A Presbyterian friend of mine once made a self-deprecating joke about his denomination’s tendency to be slow to adopt changes and fast to assemble committees for long and multiple meetings, he said, “We Presbyterians are the ones who can miss an opportunity to do right because we’re so focussed on doing it right.“ I get what he’s saying, and I can chuckle with him at the joke, but I also have to give some grudging respect to the attitude of doing things well.
October 25, 2012 Redux in 2016
Oct. 25 ~ Civility is your body language as well as your words. #civility
Shaken fists, scowling, narrowed eyes, pointing fingers… all these work to lower the civility of our discourse. We can often be forgiven the more subtle things like folded arms and blank stares, but the very aggressive stuff needs to be curbed if we want to raise the level of our civility.
Some people think civility is the same as “tact,” or worse, it’s “not saying” what needs to be said. Civility is not only saying what needs to be said and as it needs to be said, but also includes the total package of our presentation. Uncivil body language can end our discourse as fast as name calling or shrill yelling.
October 24, 2012 Redux in 2016
Oct. 24 ~ Civility builds a person’s integrity one word at a time. #civility
There are no shortcuts. There are no substitutes. We can choose to be a person known for our anger, our insults, our number of wins, our caustic attitude, or our superiority… but none of that replaces integrity.
Integrity is that essence of personhood that brings people to you when they have questions. It brings people to you when they need to say something. It brings people to you when they need to be heard.
Integrity is that honesty that enables people to listen to you with openness, and the fairness that allows you to hear dissenting positions. Civility creates integrity. Integrity creates trust. Trust creates friendships. Friendships create the most wholesome and transforming dialogue. Bank on it!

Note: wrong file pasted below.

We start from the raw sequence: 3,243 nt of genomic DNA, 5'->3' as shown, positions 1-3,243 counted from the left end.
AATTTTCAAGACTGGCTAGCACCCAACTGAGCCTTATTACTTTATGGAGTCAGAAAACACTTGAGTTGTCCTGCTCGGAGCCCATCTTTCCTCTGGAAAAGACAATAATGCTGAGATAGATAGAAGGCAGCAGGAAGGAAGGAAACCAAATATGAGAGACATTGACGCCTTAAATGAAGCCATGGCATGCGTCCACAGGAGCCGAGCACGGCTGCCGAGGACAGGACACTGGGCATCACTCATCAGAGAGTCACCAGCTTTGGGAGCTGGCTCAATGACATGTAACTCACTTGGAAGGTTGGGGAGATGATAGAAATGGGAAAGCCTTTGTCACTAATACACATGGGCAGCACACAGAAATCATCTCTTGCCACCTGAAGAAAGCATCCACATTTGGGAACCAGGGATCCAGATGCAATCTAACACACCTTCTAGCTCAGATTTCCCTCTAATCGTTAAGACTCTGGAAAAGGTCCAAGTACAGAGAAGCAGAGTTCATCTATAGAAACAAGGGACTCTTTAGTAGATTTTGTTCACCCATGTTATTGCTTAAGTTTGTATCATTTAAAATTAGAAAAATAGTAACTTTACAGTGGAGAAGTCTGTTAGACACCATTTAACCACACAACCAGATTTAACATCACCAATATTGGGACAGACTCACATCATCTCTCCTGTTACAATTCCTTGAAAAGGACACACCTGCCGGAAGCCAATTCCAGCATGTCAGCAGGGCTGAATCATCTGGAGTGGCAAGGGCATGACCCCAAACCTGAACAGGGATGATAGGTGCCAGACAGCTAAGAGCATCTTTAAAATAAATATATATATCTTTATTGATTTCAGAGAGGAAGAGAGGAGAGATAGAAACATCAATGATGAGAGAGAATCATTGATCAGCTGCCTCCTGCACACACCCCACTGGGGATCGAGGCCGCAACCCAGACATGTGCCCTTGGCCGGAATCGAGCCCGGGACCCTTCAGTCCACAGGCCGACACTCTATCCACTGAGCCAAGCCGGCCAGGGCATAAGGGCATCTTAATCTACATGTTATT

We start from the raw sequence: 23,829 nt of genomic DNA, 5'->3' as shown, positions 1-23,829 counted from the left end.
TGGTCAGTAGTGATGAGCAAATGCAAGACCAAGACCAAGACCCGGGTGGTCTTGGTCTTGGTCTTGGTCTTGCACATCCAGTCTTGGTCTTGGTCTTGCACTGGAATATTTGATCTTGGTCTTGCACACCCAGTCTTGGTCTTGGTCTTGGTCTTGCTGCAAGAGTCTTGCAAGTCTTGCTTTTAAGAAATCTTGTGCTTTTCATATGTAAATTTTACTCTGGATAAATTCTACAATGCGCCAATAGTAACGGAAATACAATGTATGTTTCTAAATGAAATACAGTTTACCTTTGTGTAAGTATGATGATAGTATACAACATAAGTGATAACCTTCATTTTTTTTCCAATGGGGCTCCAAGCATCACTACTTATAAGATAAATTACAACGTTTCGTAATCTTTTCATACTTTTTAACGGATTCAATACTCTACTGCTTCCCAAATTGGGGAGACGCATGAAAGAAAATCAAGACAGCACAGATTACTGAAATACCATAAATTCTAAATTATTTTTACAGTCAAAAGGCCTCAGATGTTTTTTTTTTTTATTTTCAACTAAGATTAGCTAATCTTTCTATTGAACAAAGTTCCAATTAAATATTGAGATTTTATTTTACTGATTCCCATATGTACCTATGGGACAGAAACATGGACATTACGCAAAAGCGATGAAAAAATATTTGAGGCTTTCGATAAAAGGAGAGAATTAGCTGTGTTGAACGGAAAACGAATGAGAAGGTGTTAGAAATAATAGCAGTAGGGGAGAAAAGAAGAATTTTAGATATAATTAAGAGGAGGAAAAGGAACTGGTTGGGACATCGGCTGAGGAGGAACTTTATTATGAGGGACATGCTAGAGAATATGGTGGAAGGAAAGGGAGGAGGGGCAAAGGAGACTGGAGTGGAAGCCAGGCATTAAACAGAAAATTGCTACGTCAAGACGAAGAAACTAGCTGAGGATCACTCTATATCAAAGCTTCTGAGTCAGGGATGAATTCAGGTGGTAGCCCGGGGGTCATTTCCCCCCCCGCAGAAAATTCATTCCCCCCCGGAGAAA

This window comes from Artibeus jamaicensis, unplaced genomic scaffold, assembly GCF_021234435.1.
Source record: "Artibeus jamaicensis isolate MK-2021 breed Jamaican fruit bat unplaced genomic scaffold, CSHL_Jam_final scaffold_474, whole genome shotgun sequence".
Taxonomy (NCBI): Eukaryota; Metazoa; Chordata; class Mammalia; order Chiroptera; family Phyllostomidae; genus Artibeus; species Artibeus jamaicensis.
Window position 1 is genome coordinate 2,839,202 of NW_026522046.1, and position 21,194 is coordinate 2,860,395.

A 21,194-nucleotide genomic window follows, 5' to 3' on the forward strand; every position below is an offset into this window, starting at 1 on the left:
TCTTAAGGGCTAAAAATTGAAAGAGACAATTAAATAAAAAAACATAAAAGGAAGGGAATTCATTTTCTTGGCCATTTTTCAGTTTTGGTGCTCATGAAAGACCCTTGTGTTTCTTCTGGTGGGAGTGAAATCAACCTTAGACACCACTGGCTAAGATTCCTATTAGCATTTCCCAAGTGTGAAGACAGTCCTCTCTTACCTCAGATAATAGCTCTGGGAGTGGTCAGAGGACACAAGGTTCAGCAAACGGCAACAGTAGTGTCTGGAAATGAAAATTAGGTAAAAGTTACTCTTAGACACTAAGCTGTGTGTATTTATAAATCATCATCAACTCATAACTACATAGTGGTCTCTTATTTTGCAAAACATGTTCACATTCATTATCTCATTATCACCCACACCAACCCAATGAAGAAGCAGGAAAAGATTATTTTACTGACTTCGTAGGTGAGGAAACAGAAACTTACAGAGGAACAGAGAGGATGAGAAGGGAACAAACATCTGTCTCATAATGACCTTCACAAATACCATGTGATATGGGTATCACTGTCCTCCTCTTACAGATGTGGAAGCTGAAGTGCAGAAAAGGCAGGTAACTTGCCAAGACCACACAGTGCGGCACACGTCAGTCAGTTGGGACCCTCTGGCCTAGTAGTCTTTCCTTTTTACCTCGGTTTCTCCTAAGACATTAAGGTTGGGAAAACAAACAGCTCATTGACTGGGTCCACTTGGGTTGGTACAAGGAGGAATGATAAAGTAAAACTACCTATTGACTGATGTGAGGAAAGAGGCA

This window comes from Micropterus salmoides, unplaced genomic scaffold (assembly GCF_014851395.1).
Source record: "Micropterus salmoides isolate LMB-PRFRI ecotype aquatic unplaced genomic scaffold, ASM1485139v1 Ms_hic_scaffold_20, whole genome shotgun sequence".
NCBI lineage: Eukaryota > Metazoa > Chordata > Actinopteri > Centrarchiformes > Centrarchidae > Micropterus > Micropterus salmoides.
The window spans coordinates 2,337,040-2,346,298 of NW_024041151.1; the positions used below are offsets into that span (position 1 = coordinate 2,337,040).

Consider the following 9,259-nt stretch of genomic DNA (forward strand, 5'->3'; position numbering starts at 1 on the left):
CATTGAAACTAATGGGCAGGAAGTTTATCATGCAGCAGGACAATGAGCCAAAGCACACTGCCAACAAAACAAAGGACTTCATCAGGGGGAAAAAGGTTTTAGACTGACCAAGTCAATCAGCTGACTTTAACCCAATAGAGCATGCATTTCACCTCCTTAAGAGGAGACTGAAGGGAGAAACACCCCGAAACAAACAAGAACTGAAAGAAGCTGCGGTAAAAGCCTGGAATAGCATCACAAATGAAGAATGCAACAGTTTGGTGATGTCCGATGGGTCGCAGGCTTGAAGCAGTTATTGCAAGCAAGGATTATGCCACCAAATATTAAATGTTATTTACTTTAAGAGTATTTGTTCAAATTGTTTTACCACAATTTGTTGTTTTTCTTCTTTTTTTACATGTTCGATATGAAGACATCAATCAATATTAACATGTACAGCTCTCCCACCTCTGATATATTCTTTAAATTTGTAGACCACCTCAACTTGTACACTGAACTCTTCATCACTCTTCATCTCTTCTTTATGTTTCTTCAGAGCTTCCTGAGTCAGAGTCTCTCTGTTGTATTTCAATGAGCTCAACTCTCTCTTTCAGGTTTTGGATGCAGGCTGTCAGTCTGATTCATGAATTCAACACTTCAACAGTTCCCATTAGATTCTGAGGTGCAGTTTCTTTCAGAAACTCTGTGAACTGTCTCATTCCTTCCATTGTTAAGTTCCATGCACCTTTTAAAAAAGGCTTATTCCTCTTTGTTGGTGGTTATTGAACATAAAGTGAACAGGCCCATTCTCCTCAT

October 23, 2012 Redux in 2016
Oct. 23 ~ Civility allows for change to happen. #civility
What do I mean? Am I saying that no one should be challenged for ever-shifting stances on issues? Am I saying that inconsistency is a virtue? No, I’m not trying to say either of those things.
We’ve all seen a candidate in a debate, or a in political advertisement, painted a certain way or pigeonholed for comments or stances taken years before which may have changed in the course of a decade or more years of experience We’ve all heard the accusations of hypocrisy the moment someone changes their mind. Civility will ask us to rethink our knee-jerk reactions to those shifts in people’s thoughts and conclusions.
I mean really, have none of us moved from more conservative to liberal or more liberal to conservative views in our religious beliefs or political ideas? Have we not experienced our own selves adapt, change and subtly shift through the years in various ways? Have any of us learned or experienced something that changed our way of thinking? It’s uncivil to brand that in another person as inherently hypocritical or inauthentic.
Civility allows for change. Civility is not a closed, predetermined response to someone, but it allows for some growth, some adaptation and the cumulative effect of years of discourse and experience.
October 22, 2012 Redux in 2016
Oct. 22 ~ Civility is humility on parade! #civility
Because humility, like civility, is one of those strengths that never gets old, never fails you, never goes wrong! When we showcase civility we are letting humility put on it’s “Sunday best” and strut down the street with a marching band!
October 21, 2012 Redux in 2016
Oct. 21 ~ Civility, like any good habit or reflex, requires practice. Start small, work your way up. Don’t give up. #civility
Civility is not just for disagreements, but it can shape all our discourse, from simple thank you‘s to a courteous please. Civility can be cultivated and grown, nursed and shaped into reflex and habit. It’s a daily commitment with long-term dividends.